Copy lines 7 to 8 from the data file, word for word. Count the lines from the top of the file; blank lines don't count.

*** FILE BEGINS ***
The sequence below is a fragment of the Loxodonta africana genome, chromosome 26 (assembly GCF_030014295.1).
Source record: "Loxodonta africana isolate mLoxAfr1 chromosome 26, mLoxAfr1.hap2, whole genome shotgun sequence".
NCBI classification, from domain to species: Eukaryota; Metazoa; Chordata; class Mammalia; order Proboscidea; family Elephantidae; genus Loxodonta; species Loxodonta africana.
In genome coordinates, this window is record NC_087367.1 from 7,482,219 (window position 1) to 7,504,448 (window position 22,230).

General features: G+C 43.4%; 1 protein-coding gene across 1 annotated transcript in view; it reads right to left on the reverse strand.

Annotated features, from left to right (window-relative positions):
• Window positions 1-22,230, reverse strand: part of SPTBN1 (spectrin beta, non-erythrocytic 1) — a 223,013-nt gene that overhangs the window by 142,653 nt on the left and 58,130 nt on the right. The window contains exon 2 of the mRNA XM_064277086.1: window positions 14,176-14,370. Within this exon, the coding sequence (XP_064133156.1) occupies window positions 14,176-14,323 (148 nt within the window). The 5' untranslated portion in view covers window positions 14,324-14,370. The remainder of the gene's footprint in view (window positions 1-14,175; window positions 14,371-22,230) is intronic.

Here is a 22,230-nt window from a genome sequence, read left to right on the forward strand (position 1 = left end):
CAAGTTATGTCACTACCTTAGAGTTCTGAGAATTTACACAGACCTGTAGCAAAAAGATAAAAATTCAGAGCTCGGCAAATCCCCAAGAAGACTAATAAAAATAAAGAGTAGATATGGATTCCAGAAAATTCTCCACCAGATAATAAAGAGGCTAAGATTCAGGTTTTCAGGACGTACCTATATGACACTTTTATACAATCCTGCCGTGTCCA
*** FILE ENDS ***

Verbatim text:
• Window positions 1-22,230, reverse strand: part of SPTBN1 (spectrin beta, non-erythrocytic 1) — a 223,013-nt gene that overhangs the window by 142,653 nt on the left and 58,130 nt on the right. The window contains exon 2 of the mRNA XM_064277086.1: window positions 14,176-14,370. Within this exon, the coding sequence (XP_064133156.1) occupies window positions 14,176-14,323 (148 nt within the window). The 5' untranslated portion in view covers window positions 14,324-14,370. The remainder of the gene's footprint in view (window positions 1-14,175; window positions 14,371-22,230) is intronic.

Here is a 22,230-nt window from a genome sequence, read left to right on the forward strand (position 1 = left end):